Clipped from: https://www.financialexpress.com/opinion/much-needed-easing/2986147/
New organ donation guidelines will help, but to see a meaningful difference, India needs many more donors
Scrapping the domicile rule should improve access to donated organs for those in need and can prove life-saving. (Image: AP)
In a welcome move, the Union health and family welfare ministry announced on Thursday the government is doing away with the domicile requirement to register for receiving an organ. So far, the regime required any person, in need of organ transplant, to be domiciled in a state to be eligible to register on that state’s prospective recipients’ list. Also, seniors, a demographic that would have a greater need for transplants, can now register for receiving organs; earlier, the National Organ and Tissue Transplant Organisation guidelines debarred those above 65 years of age from receiving donated organs.
Scrapping the domicile rule should improve access to donated organs for those in need and can prove life-saving. A New Delhi, for instance, sees much fewer deceased-donor organ donations than a Tamil Nadu or a Telangana. Curiously, at 3,623, the national capital territory saw the highest number of living-donor transplants in 2022. The new rules would enable a person from Delhi to avail of a transplant in time in a state that sees a lower demand. Moreover, with the productive life of Indians gradually getting extended, allowing those above 65 years of age to receive donated organs is a shot in the arm for improved health in the country.
However, the real challenge is the massive gap between demand for organs and the supply thereof. As per data cited by Organ India, nearly five lakh people need organ transplants every year but only a small fraction receive transplants. For instance, in 2022, there were just 15,561 organ transplants.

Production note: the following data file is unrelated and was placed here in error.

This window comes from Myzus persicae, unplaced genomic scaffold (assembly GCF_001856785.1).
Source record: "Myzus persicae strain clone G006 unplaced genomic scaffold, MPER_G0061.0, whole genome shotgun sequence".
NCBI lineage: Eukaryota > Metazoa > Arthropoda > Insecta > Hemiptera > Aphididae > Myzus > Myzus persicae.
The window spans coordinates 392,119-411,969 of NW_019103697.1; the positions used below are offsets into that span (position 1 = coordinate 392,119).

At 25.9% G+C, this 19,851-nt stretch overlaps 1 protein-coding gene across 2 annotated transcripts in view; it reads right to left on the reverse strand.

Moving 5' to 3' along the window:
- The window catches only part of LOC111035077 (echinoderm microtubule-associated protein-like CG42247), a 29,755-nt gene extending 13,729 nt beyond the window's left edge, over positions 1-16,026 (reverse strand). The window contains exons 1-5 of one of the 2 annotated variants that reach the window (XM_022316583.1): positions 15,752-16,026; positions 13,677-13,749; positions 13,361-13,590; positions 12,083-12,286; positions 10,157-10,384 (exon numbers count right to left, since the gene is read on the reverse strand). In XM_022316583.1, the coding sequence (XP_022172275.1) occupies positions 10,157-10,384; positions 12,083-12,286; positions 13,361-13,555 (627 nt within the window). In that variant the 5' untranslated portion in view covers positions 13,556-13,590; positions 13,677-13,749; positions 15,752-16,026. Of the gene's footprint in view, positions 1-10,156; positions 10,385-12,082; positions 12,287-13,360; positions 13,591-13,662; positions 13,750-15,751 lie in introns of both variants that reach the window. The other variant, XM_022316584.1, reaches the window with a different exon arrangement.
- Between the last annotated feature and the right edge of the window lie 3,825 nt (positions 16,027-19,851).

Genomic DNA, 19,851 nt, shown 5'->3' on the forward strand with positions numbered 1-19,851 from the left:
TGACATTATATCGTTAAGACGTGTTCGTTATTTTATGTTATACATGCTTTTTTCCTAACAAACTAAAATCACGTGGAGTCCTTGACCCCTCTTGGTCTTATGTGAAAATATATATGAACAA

Although this was certainly an improvement compared with the 4,990 transplants in 2013, it means the vast majority of those in need suffer, even die, because of the non-availability of donor organs. To illustrate, against 2,00,000 people needing corneal transplants in the country to treat related loss of vision, only 50,000 receive these. Similarly, against an estimated 2,00,000 cases needing kidney transplants in the country, there were just 11,423 cases of transplant in 2022. That the bulk of the kidney transplants were from a living donor shows how formidable a challenge it is to get people to pledge their organs or volunteer a deceased relative’s organs. There has been some progress as reflected in the growing number of deceased donor transplants in the last decade (2013-2022). There is also an improvement in the harvesting of organs from deceased donors, reflected in the average organ transplants per donor increasing from 2.43 in 2016 to 3.05 in 2022. But this is nowhere near enough, given just 250 patients received heart transplants, against the estimated need of 50,000.
It is clear that the dismal donation rate of 0.86 per million population needs to be pushed drastically upwards. The shortage of donated organs can be attributed to, among other factors, the lack of awareness among the masses regarding organ donation, the taboos stemming from religion, and infrastructural inadequacy. Crucially, not only is there a lack of awareness about brain stem death among the deceased person’s families and relatives, there are also some perceived tripwires emerging from healthcare industry protocols and the existing legal framework. Some experts point out how the difference between the protocols to declare a person “brain dead” can cause delays in harvesting, leading to wastage of organs. While brain-stem death is recognised by the Transplantation of Human Organs and Tissues Act 1994, there is no mention of it in the Registration of Births and Deaths Act, leading to uncertainty in some cases. Meanwhile, the donation deficit has spawned illegal trade in organs, worsening human trafficking in the country.